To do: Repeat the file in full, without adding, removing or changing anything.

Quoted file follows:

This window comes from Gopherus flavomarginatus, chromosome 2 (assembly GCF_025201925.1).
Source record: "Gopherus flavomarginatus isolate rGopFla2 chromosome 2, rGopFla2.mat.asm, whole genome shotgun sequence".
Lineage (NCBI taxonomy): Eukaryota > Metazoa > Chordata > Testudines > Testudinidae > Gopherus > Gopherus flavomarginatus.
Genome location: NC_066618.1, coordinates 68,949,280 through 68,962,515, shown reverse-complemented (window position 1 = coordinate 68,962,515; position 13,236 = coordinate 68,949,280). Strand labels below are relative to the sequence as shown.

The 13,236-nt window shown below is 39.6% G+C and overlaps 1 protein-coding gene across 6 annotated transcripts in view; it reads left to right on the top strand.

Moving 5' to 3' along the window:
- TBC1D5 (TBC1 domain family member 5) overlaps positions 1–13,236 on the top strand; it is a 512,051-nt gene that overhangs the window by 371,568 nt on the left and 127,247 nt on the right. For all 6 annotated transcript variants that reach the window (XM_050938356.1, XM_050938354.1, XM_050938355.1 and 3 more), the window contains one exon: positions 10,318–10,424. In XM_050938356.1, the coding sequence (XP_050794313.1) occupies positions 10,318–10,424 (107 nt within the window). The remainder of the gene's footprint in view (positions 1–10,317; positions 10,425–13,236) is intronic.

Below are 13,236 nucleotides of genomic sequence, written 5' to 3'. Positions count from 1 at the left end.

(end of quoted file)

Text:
This window comes from Gopherus flavomarginatus, chromosome 2 (assembly GCF_025201925.1).
Source record: "Gopherus flavomarginatus isolate rGopFla2 chromosome 2, rGopFla2.mat.asm, whole genome shotgun sequence".
Lineage (NCBI taxonomy): Eukaryota > Metazoa > Chordata > Testudines > Testudinidae > Gopherus > Gopherus flavomarginatus.
Genome location: NC_066618.1, coordinates 68,949,280 through 68,962,515, shown reverse-complemented (window position 1 = coordinate 68,962,515; position 13,236 = coordinate 68,949,280). Strand labels below are relative to the sequence as shown.

The 13,236-nt window shown below is 39.6% G+C and overlaps 1 protein-coding gene across 6 annotated transcripts in view; it reads left to right on the top strand.

Moving 5' to 3' along the window:
- TBC1D5 (TBC1 domain family member 5) overlaps positions 1–13,236 on the top strand; it is a 512,051-nt gene that overhangs the window by 371,568 nt on the left and 127,247 nt on the right. For all 6 annotated transcript variants that reach the window (XM_050938356.1, XM_050938354.1, XM_050938355.1 and 3 more), the window contains one exon: positions 10,318–10,424. In XM_050938356.1, the coding sequence (XP_050794313.1) occupies positions 10,318–10,424 (107 nt within the window). The remainder of the gene's footprint in view (positions 1–10,317; positions 10,425–13,236) is intronic.

Below are 13,236 nucleotides of genomic sequence, written 5' to 3'. Positions count from 1 at the left end.